STD Quarterly: Program launches STD at-home testing kits
Program launches STD at-home testing kits
What is your facility doing to stop the spread of chlamydia? Chlamydia trachomatis infection is the most common bacterial sexually transmitted disease (STD) in the United States. The Centers for Disease Control and Prevention (CDC) estimates more than 2.8 million new cases occur each year.1 Such numbers are growing. During 2007, about 1.1 million cases of chlamydia were reported to CDC, and more than half of these were in females ages 15 to 25.2
Nowhere is the spread of "the silent STD" more evident than California's Los Angeles County. In 2008, the county Department of Public Health logged 43,431 cases of chlamydia, more than any other health jurisdiction in the nation, says Peter Kerndt, MD, MPH, director of the department's STD program. Chlamydia infections have been steadily on the rise since 1996 in Los Angeles County, accounting for three out of every four STDs reported. Most of those infected (63%) are young women between the ages of 15 and 24.
To combat the spread of STDs, the county health department has launched an innovative program to detect and treat chlamydia and gonorrhea among young women though its free STD Home Test Kit. Aimed at females in Los Angeles County ages 12 to 25 who are or have been sexually active, the kit is available for order through a designated web site, DontThinkKnow.org, or by calling the county's STD telephone hotline, (800) 758-0880. Test kits are mailed shortly after an order is received, then processed by the department's public health laboratory. Results are made available online or by phone one week later. E-mails or text messages also are sent that remind recipients that results are available online.
"The availability of a home test kit, combined with the ease of ordering the kit and getting results online or by phone, represents an unprecedented opportunity to significantly reduce the numbers of young women affected by chlamydia and gonorrhea," said Jonathan Fielding, MD, MPH, director of public health and health officer, in an announcement of the program's debut. "There is no longer any reason for any young women in Los Angeles County to become infertile, suffer chronic pain, or deal with a life-threatening tubal pregnancy because of these two STDs."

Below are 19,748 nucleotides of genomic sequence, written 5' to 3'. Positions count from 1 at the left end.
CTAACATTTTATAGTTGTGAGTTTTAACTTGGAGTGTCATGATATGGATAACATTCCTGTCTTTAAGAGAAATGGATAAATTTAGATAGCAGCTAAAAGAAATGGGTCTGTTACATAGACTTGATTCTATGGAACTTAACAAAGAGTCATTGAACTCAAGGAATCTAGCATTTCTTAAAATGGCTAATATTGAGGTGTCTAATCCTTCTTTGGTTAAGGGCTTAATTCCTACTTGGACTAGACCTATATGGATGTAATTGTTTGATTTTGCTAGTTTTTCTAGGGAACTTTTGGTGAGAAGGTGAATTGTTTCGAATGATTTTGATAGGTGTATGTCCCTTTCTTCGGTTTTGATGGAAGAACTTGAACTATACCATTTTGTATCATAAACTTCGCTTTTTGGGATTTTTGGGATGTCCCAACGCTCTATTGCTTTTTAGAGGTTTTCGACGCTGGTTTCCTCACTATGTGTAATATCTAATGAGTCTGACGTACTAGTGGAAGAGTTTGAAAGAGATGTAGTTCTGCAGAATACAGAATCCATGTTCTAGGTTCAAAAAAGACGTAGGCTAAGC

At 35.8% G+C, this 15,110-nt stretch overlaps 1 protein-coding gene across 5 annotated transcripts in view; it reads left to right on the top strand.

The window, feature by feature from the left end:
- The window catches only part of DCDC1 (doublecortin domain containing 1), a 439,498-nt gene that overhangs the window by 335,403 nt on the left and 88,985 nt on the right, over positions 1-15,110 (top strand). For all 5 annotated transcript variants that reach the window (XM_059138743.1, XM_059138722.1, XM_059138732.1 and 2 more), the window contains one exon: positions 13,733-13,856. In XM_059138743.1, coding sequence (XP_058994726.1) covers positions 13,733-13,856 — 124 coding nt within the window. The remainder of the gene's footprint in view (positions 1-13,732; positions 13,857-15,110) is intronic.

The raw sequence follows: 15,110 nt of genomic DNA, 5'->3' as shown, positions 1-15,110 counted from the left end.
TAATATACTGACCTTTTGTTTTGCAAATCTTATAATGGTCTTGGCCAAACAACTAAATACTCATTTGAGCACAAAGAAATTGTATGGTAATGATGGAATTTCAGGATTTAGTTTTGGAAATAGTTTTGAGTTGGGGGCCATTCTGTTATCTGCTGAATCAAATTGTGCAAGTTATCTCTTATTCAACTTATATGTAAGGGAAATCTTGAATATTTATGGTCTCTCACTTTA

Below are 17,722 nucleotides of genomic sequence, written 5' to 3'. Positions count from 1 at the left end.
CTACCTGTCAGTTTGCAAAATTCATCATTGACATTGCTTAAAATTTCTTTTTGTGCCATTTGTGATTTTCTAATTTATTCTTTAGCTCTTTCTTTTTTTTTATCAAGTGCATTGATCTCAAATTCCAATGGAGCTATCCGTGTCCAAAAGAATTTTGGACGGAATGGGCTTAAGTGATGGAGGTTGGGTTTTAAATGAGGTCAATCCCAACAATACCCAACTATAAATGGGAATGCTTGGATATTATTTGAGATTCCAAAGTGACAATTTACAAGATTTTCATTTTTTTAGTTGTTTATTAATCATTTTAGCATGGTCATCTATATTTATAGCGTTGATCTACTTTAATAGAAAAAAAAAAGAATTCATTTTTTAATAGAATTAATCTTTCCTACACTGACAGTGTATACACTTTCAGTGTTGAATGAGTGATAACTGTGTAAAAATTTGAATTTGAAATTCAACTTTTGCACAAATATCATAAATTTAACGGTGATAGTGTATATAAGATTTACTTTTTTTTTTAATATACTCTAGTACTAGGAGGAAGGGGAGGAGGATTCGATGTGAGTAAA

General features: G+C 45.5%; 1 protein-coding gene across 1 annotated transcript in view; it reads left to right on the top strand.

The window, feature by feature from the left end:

Los Angeles County launched its DontThinkKnow.org web site in 2007 as part of its "I Know" social marketing campaign. The campaign is designed to increase chlamydia and gonorrhea testing in young African-American and Latina women, based on the elevated rates of disease in those populations.3 Latinas and African-American women under age 25 in Los Angeles County account for 43% of chlamydia and gonorrhea cases, but only 10% of the population.3
As an adjunct to the social marketing campaign, local public health officials worked closely with Charlotte Gaydos, DrPH, MPH, MHS, to develop an at-home testing kit and protocol. Gaydos is professor of infectious diseases with the Johns Hopkins University School of Medicine and professor of epidemiology and population, family, and reproductive health at the university's Bloomberg School of Public Health. She has demonstrated success with at-home STD testing through establishment of a web-based program, www.iwantthekit.org.4 The educational web site targets women and men who use the Internet to acquire information about STDs. It offers them the use of a home sampling kit for free mail-back testing for STDs. The I Want the Kit testing kits are available free of charge to residents in Denver; Maryland; West Virginia; Washington, DC; and select counties in Illinois. (Editor's note: For a list of counties, go to www.iwantthekit.org/female/illinois.html or www.iwantthekit.org/male/illinois.html.)